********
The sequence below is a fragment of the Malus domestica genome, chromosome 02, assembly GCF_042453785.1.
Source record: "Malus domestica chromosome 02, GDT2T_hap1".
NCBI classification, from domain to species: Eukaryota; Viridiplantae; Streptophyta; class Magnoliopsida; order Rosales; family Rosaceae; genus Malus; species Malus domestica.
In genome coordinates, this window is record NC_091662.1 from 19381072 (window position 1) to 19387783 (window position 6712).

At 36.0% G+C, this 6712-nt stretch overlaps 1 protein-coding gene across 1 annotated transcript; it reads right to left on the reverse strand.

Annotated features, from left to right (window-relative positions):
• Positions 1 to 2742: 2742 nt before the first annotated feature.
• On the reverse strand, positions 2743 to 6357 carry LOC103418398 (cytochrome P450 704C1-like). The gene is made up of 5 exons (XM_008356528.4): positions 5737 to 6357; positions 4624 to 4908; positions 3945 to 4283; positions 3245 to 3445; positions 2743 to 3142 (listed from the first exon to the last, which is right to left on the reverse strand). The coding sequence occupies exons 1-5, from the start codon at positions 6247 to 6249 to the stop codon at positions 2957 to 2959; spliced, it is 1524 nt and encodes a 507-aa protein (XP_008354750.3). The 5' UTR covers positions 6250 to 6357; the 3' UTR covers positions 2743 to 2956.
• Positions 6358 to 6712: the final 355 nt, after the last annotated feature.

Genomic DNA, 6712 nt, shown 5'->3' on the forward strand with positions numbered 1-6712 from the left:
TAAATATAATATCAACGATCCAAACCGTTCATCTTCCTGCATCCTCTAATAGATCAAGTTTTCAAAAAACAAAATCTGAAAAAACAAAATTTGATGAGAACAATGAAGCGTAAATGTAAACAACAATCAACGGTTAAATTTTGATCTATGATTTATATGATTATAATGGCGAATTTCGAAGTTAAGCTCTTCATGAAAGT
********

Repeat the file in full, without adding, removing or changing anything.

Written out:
The sequence below is a fragment of the Malus domestica genome, chromosome 02, assembly GCF_042453785.1.
Source record: "Malus domestica chromosome 02, GDT2T_hap1".
NCBI classification, from domain to species: Eukaryota; Viridiplantae; Streptophyta; class Magnoliopsida; order Rosales; family Rosaceae; genus Malus; species Malus domestica.
In genome coordinates, this window is record NC_091662.1 from 19381072 (window position 1) to 19387783 (window position 6712).

At 36.0% G+C, this 6712-nt stretch overlaps 1 protein-coding gene across 1 annotated transcript; it reads right to left on the reverse strand.

Annotated features, from left to right (window-relative positions):
• Positions 1 to 2742: 2742 nt before the first annotated feature.
• On the reverse strand, positions 2743 to 6357 carry LOC103418398 (cytochrome P450 704C1-like). The gene is made up of 5 exons (XM_008356528.4): positions 5737 to 6357; positions 4624 to 4908; positions 3945 to 4283; positions 3245 to 3445; positions 2743 to 3142 (listed from the first exon to the last, which is right to left on the reverse strand). The coding sequence occupies exons 1-5, from the start codon at positions 6247 to 6249 to the stop codon at positions 2957 to 2959; spliced, it is 1524 nt and encodes a 507-aa protein (XP_008354750.3). The 5' UTR covers positions 6250 to 6357; the 3' UTR covers positions 2743 to 2956.
• Positions 6358 to 6712: the final 355 nt, after the last annotated feature.

Genomic DNA, 6712 nt, shown 5'->3' on the forward strand with positions numbered 1-6712 from the left:
TAAATATAATATCAACGATCCAAACCGTTCATCTTCCTGCATCCTCTAATAGATCAAGTTTTCAAAAAACAAAATCTGAAAAAACAAAATTTGATGAGAACAATGAAGCGTAAATGTAAACAACAATCAACGGTTAAATTTTGATCTATGATTTATATGATTATAATGGCGAATTTCGAAGTTAAGCTCTTCATGAAAGT